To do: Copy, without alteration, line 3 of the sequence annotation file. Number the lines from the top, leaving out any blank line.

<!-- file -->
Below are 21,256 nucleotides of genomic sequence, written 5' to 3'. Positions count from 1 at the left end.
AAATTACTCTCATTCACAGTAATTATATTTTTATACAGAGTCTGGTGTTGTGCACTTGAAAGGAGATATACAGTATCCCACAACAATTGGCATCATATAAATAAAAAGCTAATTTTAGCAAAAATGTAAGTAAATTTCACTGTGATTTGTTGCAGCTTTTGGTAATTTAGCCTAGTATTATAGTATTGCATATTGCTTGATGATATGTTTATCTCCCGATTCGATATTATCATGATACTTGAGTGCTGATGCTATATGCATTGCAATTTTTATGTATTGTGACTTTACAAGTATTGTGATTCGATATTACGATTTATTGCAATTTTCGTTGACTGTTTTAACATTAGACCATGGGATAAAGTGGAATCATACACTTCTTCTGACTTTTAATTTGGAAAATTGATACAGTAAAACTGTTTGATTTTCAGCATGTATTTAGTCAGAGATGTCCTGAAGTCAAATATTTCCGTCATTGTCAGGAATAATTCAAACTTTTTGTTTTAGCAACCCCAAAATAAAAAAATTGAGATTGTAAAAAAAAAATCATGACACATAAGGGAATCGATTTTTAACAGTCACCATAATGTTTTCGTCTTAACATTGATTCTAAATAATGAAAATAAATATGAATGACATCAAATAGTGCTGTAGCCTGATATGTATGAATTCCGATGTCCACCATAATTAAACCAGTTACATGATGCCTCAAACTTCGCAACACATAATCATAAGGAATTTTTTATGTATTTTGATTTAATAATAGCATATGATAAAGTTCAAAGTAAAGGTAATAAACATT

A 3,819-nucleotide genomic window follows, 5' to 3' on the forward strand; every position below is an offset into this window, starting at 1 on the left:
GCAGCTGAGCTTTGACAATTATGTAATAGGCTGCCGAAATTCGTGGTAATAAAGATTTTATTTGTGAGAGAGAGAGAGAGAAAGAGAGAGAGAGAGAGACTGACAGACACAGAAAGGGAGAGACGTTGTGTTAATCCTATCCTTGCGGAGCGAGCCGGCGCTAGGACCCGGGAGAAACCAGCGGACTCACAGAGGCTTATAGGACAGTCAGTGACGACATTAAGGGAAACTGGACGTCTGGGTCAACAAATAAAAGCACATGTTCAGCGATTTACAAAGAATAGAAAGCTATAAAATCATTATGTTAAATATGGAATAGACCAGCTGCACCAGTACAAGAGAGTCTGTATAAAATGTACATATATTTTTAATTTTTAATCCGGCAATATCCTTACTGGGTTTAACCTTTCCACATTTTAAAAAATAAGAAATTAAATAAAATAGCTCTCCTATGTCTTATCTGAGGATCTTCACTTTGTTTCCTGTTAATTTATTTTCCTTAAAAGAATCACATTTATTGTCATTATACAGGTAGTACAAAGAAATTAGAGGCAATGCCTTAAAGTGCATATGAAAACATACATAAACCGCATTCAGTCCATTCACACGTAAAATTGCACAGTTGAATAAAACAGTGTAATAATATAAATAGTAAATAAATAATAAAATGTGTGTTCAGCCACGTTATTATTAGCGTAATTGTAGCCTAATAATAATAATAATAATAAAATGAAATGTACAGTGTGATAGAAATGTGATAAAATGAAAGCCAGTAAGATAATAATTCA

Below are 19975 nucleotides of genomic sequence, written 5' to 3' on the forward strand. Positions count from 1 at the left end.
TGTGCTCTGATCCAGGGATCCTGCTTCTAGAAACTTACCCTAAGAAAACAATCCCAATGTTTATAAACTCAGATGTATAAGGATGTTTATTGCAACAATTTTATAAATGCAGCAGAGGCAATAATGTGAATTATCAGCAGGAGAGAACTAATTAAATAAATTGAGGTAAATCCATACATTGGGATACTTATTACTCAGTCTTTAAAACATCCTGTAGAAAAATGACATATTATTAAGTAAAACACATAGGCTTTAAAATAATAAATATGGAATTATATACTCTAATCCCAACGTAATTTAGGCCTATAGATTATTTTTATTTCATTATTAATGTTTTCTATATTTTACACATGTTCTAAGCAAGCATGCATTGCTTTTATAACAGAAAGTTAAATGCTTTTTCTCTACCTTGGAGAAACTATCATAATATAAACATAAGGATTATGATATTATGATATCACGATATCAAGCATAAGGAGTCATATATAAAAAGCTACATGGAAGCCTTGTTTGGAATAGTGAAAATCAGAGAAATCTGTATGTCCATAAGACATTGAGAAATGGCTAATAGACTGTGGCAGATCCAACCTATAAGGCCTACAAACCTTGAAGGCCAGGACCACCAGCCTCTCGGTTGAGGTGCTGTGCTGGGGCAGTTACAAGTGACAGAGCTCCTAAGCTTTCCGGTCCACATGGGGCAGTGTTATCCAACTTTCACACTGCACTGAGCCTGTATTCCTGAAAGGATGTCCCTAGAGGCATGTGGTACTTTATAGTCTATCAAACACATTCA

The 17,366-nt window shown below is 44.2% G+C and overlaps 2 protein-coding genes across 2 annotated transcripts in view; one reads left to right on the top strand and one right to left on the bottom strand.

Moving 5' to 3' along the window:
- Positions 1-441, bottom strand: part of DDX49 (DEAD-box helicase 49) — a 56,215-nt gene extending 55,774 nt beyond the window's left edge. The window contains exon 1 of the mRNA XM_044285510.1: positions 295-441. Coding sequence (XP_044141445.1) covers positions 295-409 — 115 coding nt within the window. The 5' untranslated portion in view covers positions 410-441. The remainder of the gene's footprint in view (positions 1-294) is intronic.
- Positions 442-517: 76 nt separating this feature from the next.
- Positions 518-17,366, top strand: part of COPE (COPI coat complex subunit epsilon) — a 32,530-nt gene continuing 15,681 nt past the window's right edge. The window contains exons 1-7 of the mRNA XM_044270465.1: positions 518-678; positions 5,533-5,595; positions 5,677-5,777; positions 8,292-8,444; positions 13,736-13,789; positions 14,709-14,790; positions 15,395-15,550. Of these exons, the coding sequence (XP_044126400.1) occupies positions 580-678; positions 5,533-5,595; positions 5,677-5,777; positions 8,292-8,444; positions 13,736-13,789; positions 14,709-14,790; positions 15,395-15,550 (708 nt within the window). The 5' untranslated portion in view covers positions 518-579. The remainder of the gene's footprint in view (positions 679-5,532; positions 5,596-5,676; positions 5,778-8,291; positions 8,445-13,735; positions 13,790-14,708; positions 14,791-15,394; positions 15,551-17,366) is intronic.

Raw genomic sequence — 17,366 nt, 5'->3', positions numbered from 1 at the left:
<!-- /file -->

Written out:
A 3,819-nucleotide genomic window follows, 5' to 3' on the forward strand; every position below is an offset into this window, starting at 1 on the left: